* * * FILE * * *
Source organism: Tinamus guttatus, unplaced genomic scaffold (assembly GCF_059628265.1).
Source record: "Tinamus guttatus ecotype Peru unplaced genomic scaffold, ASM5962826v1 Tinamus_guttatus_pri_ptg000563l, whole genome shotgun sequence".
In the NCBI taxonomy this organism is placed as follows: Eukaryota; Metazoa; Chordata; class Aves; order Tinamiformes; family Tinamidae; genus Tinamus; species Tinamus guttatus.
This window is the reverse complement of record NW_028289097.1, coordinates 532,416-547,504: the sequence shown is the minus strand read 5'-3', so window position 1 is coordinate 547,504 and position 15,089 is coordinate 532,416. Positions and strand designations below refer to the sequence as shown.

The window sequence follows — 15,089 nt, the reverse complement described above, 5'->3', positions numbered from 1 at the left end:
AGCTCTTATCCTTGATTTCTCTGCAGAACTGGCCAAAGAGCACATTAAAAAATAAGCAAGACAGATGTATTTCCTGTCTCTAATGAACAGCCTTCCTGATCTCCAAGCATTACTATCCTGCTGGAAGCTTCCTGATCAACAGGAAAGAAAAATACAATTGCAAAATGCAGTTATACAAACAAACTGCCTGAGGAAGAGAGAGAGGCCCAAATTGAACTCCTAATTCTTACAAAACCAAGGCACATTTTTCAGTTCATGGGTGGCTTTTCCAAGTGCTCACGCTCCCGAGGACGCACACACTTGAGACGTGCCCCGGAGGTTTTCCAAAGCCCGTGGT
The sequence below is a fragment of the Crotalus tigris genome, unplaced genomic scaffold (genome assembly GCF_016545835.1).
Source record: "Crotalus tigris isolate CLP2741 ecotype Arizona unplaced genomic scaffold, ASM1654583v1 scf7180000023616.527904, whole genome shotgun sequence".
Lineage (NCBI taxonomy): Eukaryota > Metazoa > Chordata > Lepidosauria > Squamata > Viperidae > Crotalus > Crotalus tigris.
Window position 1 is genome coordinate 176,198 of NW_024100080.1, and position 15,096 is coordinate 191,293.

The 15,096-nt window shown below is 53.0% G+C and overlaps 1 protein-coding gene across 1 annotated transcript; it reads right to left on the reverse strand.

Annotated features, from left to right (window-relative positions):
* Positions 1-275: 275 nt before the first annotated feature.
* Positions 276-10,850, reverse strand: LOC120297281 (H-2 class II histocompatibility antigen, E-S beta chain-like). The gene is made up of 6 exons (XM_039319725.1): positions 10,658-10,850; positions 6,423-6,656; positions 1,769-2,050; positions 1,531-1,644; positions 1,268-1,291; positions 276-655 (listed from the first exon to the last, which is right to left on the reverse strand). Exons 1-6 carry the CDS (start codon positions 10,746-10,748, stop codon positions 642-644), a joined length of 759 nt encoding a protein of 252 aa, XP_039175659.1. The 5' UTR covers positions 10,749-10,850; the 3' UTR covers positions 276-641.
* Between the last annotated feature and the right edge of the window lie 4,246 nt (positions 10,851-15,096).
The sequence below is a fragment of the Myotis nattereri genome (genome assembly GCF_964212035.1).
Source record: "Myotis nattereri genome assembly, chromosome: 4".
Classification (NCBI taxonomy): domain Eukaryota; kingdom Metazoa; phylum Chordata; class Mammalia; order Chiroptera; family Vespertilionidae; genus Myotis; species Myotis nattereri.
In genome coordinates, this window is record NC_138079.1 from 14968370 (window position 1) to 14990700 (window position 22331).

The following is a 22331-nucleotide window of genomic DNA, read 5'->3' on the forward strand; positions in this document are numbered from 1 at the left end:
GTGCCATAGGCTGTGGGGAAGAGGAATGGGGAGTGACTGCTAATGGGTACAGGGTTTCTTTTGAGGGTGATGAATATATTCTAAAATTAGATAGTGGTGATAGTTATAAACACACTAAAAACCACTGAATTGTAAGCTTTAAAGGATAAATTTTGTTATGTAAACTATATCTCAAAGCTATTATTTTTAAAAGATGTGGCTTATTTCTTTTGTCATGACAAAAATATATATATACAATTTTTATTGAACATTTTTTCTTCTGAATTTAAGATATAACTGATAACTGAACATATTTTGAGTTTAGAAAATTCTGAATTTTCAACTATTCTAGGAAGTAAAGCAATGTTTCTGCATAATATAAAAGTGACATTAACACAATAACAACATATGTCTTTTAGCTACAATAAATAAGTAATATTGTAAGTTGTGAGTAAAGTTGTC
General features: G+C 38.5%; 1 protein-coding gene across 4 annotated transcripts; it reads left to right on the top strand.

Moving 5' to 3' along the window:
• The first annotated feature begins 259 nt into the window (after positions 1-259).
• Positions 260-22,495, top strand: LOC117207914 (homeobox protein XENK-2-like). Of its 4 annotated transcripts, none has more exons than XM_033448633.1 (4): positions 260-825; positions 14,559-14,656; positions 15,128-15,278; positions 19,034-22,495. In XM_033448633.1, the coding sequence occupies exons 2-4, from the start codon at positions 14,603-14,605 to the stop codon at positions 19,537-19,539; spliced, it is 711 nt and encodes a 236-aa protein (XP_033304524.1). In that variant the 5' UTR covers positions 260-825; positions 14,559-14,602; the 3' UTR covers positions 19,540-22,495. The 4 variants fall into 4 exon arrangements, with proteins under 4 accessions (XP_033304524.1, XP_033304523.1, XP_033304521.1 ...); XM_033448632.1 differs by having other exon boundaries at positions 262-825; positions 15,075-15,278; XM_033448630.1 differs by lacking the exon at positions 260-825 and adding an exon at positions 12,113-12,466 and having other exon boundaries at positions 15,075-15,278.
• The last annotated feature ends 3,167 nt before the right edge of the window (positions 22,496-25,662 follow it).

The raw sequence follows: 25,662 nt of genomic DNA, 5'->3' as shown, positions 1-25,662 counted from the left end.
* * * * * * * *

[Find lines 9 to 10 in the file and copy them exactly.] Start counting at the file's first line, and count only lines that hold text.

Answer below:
Lineage (NCBI taxonomy): Eukaryota > Metazoa > Chordata > Lepidosauria > Squamata > Viperidae > Crotalus > Crotalus tigris.
Window position 1 is genome coordinate 176,198 of NW_024100080.1, and position 15,096 is coordinate 191,293.